Background A simplified narrow-band imaging (NBI) endoscopy classification of gastric precancerous and cancerous lesions was derived and validated in a multicenter study. This classification comes with the need for dissemination through adequate training. Objective To address the learning curve of this classification by endoscopists with differing expertise and to assess the feasibility of a YouTube-based learning program to disseminate it. Design Prospective study. Setting Five centers. Participants Six gastroenterologists (3 trainees, 3 fully trained endoscopists [FTs]). Interventions Twenty tests provided through a Web-based program containing 10 randomly ordered NBI videos of gastric mucosa were taken. Feedback was sent 7 days after every test submission. Main Outcome Measurements Measures of accuracy of the NBI classification throughout the time. Results From the first to the last 50 videos, a learning curve was observed with a 10% increase in global accuracy, for both trainees (from 64% to 74%) and FTs (from 56% to 65%). After 200 videos, sensitivity and specificity of 80% and higher for intestinal metaplasia were observed in half the participants, and a specificity for dysplasia greater than 95%, along with a relevant likelihood ratio for a positive result of 7 to 28 and likelihood ratio for a negative result of 0.21 to 0.82, were achieved by all of the participants. No constant learning curve was observed for the identification of Helicobacter pylori gastritis and sensitivity to dysplasia. The trainees had better results in all of the parameters, except specificity for dysplasia, compared with the FTs. Globally, participants agreed that the program's structure was adequate, except on the feedback, which should have consisted of a more detailed explanation of each answer. Limitations No formal sample size estimate. Conclusion A Web-based learning program could be used to teach and disseminate classifications in the endoscopy field. In this study, an NBI classification for gastric mucosal features seems to be easily learned for the identification of gastric preneoplastic lesions. © 2014 by the American Society for Gastrointestinal Endoscopy. Source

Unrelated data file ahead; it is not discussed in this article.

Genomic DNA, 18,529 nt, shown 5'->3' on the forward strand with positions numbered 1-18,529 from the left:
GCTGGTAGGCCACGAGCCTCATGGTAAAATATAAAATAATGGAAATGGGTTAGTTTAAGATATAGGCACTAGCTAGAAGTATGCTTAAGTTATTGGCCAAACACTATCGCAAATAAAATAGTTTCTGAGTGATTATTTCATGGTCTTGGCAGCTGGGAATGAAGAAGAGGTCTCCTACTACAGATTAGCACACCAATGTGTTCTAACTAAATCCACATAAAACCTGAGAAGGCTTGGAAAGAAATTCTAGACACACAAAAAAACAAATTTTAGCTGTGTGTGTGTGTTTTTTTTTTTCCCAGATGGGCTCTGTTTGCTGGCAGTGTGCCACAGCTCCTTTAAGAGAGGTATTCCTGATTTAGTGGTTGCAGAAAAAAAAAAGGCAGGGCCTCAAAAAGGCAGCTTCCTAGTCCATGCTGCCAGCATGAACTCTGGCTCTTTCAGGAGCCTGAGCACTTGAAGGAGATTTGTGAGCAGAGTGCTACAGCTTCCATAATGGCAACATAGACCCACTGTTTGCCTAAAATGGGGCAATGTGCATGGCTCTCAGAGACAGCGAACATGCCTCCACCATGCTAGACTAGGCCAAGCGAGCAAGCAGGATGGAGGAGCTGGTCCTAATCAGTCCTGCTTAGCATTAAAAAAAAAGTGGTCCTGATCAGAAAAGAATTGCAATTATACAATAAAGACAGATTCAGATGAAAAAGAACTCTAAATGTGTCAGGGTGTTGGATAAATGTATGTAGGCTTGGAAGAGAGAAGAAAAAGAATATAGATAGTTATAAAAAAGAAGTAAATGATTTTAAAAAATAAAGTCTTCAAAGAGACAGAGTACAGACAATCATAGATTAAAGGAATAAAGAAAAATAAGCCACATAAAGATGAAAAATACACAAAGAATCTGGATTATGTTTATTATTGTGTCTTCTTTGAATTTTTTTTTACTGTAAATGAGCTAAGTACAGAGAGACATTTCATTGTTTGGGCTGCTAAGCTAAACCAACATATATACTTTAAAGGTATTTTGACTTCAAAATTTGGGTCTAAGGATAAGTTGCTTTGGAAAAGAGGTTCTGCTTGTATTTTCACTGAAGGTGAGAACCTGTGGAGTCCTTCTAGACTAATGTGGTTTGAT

Rebuge A.,University of Porto | Lapao L.V.,CINTESIS | Lapao L.V.,New University of Lisbon | Freitas A.,CINTESIS | Cruz-Correia R.,CINTESIS
Proceedings - IEEE Symposium on Computer-Based Medical Systems | Year: 2013

Process mining can be used to extract healthcare processes related information from event logs by performing analysis exploiting the information recorded in it. We report a process mining analysis made to an event log containing traces on user activity recorded by a Virtual Electronic Patient Record (VEPR) system of a Central Hospital. A set of technical analyses were performed. Results from the discovery and characterization of global behavior and from a time series analysis on observed user tasks are reported. Process mining was applied successfully to discover, characterize and analyze user behavior recorded from VEPR. Worth noting the execution of tasks profile observed after log out, revealing significant security problems. © 2013 IEEE. Source

Riaz F.,University of Porto | Areia M.,Instituto Portugues Of Oncologia | Silva F.B.,Karolinska Universitessjukhuse | Dinis-Ribeiro M.,CINTESIS | And 2 more authors.
Proceedings - International Symposium on Biomedical Imaging | Year: 2011

Automatic classification of cancer lesions for gastroenterology imaging scenarios poses novel challenges to computer assisted decision systems, owing to their distinct visual characteristics such as reduced color spaces or natural organic textures. In this paper, we explore the prospects of using Gabor filters in a texton framework for the classification of images from two distinct imaging modalities (chromoendoscopy and narrow-band imaging) into three different groups: normal, precancerous and cancerous. Results show that they produce consistent results for both imaging modalities, hinting on their possible generic use for the classification of in-body images. © 2011 IEEE. Source